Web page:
"Wow - what a worthy goal!" I told her. "You don't have to wait until you're President to do that. You can come over to my house and mow, pull weeds, and sweep my yard, and I'll pay you $50. Then, I'll take you over to the grocery store where the homeless guy hangs out, and you can give him the $50 to use toward food or a new house."

    She thought that over for a few moments because she's only 6 years old. And while her Mom glared at me, the young child looked me straight in the eye and asked, "Why doesn't the homeless guy come over and do the work, and you can just pay him the $50?"

    And I said, "Welcome to the Republican Party." Her folks still aren't talking to me.



  4. Mrs. C., I hate to let you down, but I can only respond to this by saying something I've said before. I'm convinced that in the great majority of public schools in America, any student who really wants a good education can get one. The big problem is that not enough kids make their education a very high priority. I've just come home from "one of those days" where that lesson was brought home to me again in spades. I'll also say that I do have sympathy for people who complain about the amount of money public schools spend. That is why the two major reforms I propose--giving teachers power to remove disruptive and apathetic students from their classes, and giving principals the authority to keep their best teachers and get rid of their worst ones, regardless of seniority--would cost nothing. In fact, they might even save some money.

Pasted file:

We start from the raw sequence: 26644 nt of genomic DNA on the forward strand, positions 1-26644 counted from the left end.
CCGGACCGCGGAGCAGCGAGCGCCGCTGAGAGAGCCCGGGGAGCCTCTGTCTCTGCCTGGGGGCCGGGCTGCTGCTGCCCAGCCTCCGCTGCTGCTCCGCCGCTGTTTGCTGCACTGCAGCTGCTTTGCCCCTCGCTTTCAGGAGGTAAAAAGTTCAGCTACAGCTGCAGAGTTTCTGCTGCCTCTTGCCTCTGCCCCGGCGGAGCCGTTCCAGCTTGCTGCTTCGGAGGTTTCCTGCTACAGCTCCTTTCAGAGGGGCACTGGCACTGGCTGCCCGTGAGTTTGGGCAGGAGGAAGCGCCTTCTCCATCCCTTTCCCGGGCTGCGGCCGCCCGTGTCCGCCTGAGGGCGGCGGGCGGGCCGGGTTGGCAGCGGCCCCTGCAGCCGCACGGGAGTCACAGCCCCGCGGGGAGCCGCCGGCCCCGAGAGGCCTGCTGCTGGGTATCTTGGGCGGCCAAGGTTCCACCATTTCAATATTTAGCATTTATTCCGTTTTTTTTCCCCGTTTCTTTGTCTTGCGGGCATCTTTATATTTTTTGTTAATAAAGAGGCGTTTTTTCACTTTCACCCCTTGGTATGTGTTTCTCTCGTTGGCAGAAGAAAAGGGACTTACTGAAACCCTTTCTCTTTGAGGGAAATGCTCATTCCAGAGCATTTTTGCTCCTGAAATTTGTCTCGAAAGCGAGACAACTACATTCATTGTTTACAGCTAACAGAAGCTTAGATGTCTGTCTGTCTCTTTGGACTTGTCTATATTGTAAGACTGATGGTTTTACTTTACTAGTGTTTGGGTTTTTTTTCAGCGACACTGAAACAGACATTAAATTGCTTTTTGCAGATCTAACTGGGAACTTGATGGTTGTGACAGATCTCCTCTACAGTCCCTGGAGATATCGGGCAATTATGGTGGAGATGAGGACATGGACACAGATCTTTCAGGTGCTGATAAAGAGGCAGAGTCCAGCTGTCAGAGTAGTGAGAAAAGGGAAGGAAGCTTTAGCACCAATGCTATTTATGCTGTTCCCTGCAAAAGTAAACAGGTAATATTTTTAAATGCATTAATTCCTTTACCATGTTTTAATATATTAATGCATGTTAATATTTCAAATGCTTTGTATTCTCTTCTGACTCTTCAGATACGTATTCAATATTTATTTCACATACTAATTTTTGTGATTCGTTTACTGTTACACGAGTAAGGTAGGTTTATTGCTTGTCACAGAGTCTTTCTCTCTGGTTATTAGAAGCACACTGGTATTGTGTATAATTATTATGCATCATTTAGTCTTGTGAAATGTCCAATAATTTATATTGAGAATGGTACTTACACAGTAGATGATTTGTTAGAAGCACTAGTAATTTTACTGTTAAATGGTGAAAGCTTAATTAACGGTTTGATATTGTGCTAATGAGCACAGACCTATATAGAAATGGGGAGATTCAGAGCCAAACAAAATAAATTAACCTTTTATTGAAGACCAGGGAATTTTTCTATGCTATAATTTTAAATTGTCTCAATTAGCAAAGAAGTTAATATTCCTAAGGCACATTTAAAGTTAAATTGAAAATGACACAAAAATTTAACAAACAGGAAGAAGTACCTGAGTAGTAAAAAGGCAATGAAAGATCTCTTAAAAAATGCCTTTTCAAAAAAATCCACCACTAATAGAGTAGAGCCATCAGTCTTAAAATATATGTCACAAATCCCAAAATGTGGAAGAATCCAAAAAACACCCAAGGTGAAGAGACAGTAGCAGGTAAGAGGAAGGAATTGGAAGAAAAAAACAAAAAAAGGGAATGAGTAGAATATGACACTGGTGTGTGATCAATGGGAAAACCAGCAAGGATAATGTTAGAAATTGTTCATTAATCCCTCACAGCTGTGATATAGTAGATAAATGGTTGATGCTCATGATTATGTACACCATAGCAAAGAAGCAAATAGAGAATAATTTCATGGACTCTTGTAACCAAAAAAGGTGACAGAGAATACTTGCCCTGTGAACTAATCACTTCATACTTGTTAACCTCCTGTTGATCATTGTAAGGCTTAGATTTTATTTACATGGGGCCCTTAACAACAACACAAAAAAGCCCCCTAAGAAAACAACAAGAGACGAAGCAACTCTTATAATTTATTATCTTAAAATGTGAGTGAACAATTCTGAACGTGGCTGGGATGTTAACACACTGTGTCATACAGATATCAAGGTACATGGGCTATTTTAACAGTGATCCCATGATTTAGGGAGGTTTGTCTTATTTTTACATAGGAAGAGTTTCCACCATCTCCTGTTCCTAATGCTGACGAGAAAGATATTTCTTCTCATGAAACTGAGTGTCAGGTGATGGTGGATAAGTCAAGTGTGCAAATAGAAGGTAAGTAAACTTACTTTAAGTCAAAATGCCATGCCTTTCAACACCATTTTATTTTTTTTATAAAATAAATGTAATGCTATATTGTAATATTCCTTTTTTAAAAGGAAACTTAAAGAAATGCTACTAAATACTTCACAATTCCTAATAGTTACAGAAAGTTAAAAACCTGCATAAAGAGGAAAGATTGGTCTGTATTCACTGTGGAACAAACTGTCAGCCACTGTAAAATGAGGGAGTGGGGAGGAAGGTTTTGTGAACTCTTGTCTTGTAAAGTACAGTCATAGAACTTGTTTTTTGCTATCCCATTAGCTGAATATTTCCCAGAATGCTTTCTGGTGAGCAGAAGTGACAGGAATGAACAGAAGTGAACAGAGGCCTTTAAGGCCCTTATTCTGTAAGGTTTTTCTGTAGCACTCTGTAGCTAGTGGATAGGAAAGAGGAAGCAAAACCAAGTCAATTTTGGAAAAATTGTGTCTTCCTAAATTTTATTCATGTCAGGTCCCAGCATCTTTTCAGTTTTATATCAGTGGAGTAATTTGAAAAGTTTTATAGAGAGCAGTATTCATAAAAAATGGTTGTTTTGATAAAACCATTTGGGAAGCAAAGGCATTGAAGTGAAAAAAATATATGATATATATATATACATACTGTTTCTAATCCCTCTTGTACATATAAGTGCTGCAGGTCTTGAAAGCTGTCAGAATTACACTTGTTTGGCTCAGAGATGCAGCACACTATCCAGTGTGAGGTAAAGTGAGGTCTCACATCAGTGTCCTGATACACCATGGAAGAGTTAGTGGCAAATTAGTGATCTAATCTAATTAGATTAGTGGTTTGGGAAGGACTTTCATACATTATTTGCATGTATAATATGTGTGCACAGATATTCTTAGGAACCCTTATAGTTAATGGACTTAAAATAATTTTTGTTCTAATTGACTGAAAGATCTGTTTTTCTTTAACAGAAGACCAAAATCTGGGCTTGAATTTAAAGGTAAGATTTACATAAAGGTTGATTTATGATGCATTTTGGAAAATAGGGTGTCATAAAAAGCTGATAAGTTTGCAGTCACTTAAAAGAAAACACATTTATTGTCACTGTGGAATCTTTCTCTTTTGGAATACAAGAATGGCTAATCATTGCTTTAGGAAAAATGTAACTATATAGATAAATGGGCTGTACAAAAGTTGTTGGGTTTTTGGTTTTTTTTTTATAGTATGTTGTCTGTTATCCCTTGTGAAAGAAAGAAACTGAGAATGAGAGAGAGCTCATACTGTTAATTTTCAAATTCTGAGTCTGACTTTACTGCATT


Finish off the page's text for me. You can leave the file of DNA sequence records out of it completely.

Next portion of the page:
5. Well, Dennis, I'm trying to think of something new to say without rehashing the same old" stuff myself. I do have to say that I really like G's special ed teacher especially much this year. I wish all folks working in education were like that. Ya know, I never mean to demonize every teacher or administrator (well, ok, maybe **most** of the administrators, but most teachers feel the same way which is sayin' something...) when I write on education.

    I *do* have to wonder though at what point we say that it's "enough." Enough asking for more money, enough patching up a system that in MANY PLACES doesn't work. And certainly this nonsense of abuse being ok if it's conducted by a "certified" teacher is crazy. Well, actually, it can't be called "abuse" if it's done by a certified teacher and the superintendent thinks it's ok in my state. Making it legal, you know, means it's moral... That kind of stuff has to stop. I guess I have lost trust. I don't imagine anyone should trust such a large and well-funded machine to be even a benign force in society.

    And I do say that while respecting what teachers "in the system" are TRYING to do. And they do help this child or that. But overall I'm a bit jaded in that the district uses MY money to hire lawyers and the law is pretty well heavily stacked against parents. Especially special-needs parents.

    I would strongly discourage my children if they expressed a desire to become teachers.